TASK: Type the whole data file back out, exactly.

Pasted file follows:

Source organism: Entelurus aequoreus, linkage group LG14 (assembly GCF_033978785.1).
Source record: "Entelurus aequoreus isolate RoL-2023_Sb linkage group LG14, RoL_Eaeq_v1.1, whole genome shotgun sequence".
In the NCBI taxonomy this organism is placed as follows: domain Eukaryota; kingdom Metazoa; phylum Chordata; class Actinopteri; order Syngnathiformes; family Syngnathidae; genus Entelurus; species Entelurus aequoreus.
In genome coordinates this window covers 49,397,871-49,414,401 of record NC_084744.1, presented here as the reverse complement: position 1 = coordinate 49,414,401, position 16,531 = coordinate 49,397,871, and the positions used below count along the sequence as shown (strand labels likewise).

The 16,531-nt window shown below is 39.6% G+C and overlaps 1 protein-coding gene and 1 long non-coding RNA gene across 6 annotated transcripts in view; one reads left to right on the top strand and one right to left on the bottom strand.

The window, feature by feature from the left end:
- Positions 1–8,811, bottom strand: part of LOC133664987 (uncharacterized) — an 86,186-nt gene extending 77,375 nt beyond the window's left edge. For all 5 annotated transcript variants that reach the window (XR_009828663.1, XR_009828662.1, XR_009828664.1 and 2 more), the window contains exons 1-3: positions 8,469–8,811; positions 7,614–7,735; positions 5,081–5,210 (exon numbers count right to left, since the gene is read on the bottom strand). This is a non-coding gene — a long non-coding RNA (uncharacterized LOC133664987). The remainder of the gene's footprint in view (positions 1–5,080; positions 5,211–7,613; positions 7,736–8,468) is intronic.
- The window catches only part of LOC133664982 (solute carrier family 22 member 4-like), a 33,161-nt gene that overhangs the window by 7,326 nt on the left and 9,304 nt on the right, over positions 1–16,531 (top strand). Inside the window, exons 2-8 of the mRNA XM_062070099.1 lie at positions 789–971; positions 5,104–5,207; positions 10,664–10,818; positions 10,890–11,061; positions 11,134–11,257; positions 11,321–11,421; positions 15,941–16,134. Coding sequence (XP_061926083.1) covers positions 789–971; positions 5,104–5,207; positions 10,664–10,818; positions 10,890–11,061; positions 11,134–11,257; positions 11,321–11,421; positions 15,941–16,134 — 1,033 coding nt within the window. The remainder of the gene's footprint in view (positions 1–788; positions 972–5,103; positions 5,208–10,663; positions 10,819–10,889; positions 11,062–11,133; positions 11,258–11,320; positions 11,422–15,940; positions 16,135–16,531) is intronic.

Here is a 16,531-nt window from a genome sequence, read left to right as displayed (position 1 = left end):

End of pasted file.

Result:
Source organism: Entelurus aequoreus, linkage group LG14 (assembly GCF_033978785.1).
Source record: "Entelurus aequoreus isolate RoL-2023_Sb linkage group LG14, RoL_Eaeq_v1.1, whole genome shotgun sequence".
In the NCBI taxonomy this organism is placed as follows: domain Eukaryota; kingdom Metazoa; phylum Chordata; class Actinopteri; order Syngnathiformes; family Syngnathidae; genus Entelurus; species Entelurus aequoreus.
In genome coordinates this window covers 49,397,871-49,414,401 of record NC_084744.1, presented here as the reverse complement: position 1 = coordinate 49,414,401, position 16,531 = coordinate 49,397,871, and the positions used below count along the sequence as shown (strand labels likewise).

The 16,531-nt window shown below is 39.6% G+C and overlaps 1 protein-coding gene and 1 long non-coding RNA gene across 6 annotated transcripts in view; one reads left to right on the top strand and one right to left on the bottom strand.

The window, feature by feature from the left end:
- Positions 1–8,811, bottom strand: part of LOC133664987 (uncharacterized) — an 86,186-nt gene extending 77,375 nt beyond the window's left edge. For all 5 annotated transcript variants that reach the window (XR_009828663.1, XR_009828662.1, XR_009828664.1 and 2 more), the window contains exons 1-3: positions 8,469–8,811; positions 7,614–7,735; positions 5,081–5,210 (exon numbers count right to left, since the gene is read on the bottom strand). This is a non-coding gene — a long non-coding RNA (uncharacterized LOC133664987). The remainder of the gene's footprint in view (positions 1–5,080; positions 5,211–7,613; positions 7,736–8,468) is intronic.
- The window catches only part of LOC133664982 (solute carrier family 22 member 4-like), a 33,161-nt gene that overhangs the window by 7,326 nt on the left and 9,304 nt on the right, over positions 1–16,531 (top strand). Inside the window, exons 2-8 of the mRNA XM_062070099.1 lie at positions 789–971; positions 5,104–5,207; positions 10,664–10,818; positions 10,890–11,061; positions 11,134–11,257; positions 11,321–11,421; positions 15,941–16,134. Coding sequence (XP_061926083.1) covers positions 789–971; positions 5,104–5,207; positions 10,664–10,818; positions 10,890–11,061; positions 11,134–11,257; positions 11,321–11,421; positions 15,941–16,134 — 1,033 coding nt within the window. The remainder of the gene's footprint in view (positions 1–788; positions 972–5,103; positions 5,208–10,663; positions 10,819–10,889; positions 11,062–11,133; positions 11,258–11,320; positions 11,422–15,940; positions 16,135–16,531) is intronic.

Here is a 16,531-nt window from a genome sequence, read left to right as displayed (position 1 = left end):